MINNESOTA NEWS ROUNDUP: Mom gets seven years for suffocating infant son
MINNEAPOLIS -- A seven-year prison sentence for a woman who suffocated her three-month-old son several years ago and tried to do the same to her infant daughter in 2012. The Star Tribune reports prosecutors asked for 12 years, but Hennepin County Judget Fred Karasov decided on a shorter sentence because 26-year-old Ashleigh Casey was very remorseful, had been successful in therapy and was agreeable to probation. Experts say it appears Casey has a disorder in which a caregiver fakes or causes an illness in someone else to get sympathy or attention.
A South St. Paul man is headed to prison for 40 years for killing Minnesota Air National Guardsman Brandon Horst. Aaron Allen was sentenced yesterday to the maximum punishment available after pleading guilty to the crime. He carried out the hit for Horst's wife Heather, who is serving life in prison without parole for arranging her husband's murder in an attempt to collect his life insurance policy, 100-thousand dollars of which she promised Allen. Brandon Horst was 25 when he was killed by a single shot to the head on August 5, 2013.
The 16-year-old Columbia Heights boy suspected of shooting his 19-year-old brother has turned himself in. Anoka County sheriff's officials say the teen turned himself in yesterday (Tue) at the Hennepin County Juvenile Detention Center and he was taken to Anoka County, where he remains in custody. The victim was taken to the hospital and is expected to recover.
Former State Representative Matt Entenza has filed a complaint against fellow Democrat Rebecca Otto, accusing the state auditor of implying on Facebook that she voted against a voter photo-ID bill when she was in the legislature -- but Entenza says Otto voted "yes." Entenza says voter photo-ID disenfranchises senior citizens and makes it hard for students to vote -- and that's why voters resoundingly defeated a proposed constitutional amendment in 2012. Entenza is challenging Otto for state auditor in the August D-F-L primary election. Otto wasn't available for comment. State D-F-L Party Chairman Ken Martin says Entenza is distorting the facts for personal gain.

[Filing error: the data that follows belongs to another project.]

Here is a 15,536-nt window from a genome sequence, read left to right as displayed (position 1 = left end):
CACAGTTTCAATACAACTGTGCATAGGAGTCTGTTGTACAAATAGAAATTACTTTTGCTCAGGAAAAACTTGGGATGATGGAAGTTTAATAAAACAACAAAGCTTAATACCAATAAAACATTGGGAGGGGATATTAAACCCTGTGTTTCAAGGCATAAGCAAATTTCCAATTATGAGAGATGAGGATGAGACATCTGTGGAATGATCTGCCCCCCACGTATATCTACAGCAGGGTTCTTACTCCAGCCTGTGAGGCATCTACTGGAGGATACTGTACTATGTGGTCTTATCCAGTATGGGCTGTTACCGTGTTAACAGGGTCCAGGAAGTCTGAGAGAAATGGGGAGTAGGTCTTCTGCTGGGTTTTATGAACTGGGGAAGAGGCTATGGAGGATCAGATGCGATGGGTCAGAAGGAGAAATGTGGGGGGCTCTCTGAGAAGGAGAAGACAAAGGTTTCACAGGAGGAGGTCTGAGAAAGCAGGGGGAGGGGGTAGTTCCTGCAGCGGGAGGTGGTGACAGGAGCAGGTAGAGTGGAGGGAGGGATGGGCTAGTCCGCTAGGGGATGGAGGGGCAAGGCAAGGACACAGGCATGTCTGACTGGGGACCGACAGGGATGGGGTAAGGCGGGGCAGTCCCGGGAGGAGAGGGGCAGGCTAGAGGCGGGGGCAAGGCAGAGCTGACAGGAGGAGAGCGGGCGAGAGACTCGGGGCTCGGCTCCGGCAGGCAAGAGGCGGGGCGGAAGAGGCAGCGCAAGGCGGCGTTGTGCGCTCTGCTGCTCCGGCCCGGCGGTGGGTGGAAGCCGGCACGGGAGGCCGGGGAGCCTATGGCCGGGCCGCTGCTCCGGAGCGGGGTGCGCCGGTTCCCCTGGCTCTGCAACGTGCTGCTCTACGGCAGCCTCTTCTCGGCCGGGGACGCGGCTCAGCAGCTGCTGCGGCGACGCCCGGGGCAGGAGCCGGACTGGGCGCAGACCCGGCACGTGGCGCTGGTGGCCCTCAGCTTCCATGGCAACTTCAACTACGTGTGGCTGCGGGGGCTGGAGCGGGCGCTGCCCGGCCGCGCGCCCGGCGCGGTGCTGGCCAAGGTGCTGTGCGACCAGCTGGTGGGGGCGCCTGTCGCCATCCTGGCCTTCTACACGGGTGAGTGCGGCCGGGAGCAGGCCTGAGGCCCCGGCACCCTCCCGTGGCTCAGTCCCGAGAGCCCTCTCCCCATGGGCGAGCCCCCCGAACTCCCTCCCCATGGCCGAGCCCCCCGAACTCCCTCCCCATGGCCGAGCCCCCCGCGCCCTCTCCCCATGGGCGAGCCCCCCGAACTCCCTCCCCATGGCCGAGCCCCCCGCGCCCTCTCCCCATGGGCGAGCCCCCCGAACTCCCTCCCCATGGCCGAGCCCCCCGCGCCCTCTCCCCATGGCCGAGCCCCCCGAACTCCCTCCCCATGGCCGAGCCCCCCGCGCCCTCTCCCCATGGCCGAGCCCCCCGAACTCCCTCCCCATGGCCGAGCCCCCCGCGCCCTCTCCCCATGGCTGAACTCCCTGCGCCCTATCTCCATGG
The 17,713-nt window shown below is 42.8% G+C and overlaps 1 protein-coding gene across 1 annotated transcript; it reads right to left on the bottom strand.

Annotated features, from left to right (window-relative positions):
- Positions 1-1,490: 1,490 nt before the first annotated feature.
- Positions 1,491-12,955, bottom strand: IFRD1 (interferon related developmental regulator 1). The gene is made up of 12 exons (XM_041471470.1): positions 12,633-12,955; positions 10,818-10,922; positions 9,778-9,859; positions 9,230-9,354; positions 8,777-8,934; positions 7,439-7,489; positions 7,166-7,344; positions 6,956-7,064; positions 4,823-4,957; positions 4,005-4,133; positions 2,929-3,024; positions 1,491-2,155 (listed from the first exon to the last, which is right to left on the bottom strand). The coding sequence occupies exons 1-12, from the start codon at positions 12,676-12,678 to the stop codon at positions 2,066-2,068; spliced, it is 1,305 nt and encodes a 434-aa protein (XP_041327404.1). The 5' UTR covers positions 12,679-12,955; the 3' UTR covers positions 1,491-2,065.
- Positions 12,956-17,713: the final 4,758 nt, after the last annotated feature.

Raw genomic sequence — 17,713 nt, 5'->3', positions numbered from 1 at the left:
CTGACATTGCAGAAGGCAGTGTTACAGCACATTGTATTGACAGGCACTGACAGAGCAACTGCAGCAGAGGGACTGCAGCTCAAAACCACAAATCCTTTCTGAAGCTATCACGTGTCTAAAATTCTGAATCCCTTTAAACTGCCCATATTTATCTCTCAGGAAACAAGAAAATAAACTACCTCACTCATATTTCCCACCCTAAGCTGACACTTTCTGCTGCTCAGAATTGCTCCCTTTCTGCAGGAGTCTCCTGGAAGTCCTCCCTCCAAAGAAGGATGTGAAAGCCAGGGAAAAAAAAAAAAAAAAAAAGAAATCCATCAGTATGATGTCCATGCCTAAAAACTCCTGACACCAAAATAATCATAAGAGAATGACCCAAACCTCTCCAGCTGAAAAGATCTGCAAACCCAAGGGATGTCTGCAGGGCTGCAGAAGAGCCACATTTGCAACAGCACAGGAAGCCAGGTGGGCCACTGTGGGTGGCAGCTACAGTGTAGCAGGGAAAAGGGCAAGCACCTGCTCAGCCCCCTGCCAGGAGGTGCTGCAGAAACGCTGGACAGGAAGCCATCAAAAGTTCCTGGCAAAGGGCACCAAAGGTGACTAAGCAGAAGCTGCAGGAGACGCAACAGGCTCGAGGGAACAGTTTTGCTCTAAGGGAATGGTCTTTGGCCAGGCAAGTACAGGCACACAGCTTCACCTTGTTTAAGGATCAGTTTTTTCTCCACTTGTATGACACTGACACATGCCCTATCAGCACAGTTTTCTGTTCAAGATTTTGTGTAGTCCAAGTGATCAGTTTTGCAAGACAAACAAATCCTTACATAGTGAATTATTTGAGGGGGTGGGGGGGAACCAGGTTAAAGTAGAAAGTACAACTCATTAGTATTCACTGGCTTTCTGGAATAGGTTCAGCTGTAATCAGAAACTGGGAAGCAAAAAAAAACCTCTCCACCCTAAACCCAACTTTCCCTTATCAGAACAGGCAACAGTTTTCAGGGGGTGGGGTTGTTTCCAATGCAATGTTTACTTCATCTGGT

Minnesota is one of the best states in which to make a living. That's according to the annual MoneyRates.com study, which ranks Minnesota third in the nation. The study considered factors like average salary, cost of living, employment rate and workplace conditions. Washington came in first place, followed by Texas. Hawaii is ranked 50th.
Best Buy's turnaround is working according to CEO Hubert Jolly. Speaking to shareholders, the head of the electronics retailer said they have exceeded cost cutting goals and have found 860-million dollars in savings. Best Buy raised its quarterly dividend by 12-percent yesterday, meaning investors will be paid 19 cents a share. The company's stock gained three-point-four-percent in value to 26-dollars-22-cents a share after the earnings report was released yesterday.
A new postcard scam is making the rounds in Minnesota. The Better Business Bureau says if you receive a postcard alerting you to an unclaimed reward of $100 in gift savings from Target or Walmart, report it to your local post office and the FTC. The postcard asks the victim to call a toll-free number and requests a one-time activation fee of $3.95--payable by credit card. The BBB says you should never give out financial or personal information to unknown parties over the phone, through the mail or on the Internet.
Officials are warning of the dangers of the brown marmorated stink bug. The pest arrived in Minnesota in 2010 and has been located in the Twin Cities and Duluth. Mark Abrahamson with the Minnesota Department of Agriculture says, number one, the stink bug is an agricultural pest that feeds on apples, corn, soybeans and garden vegetables -- but it is also a household nuisance. Abrahamson says a new three-year program with funding approved by the state legislature is designed to help ag officials monitor the spread of the insect and identify more effective ways to control it.
The truck driver involved in a fatal crash in New Jersey that critically injured actor Tracy Morgan admitted he hadn't slept for more than 24 hours. John Hausladen, president of the Minnesota Trucking Association, says drivers are highly regulated when it comes to hours they can drive and mandated time off. He says truckers are also required to keep an up-to-date real-time travel log that law enforcement officers can check when a truck is pulled over. And Hausladen says trucking companies keep track of a driver's logged hours, and employees on the road are subject to random audits.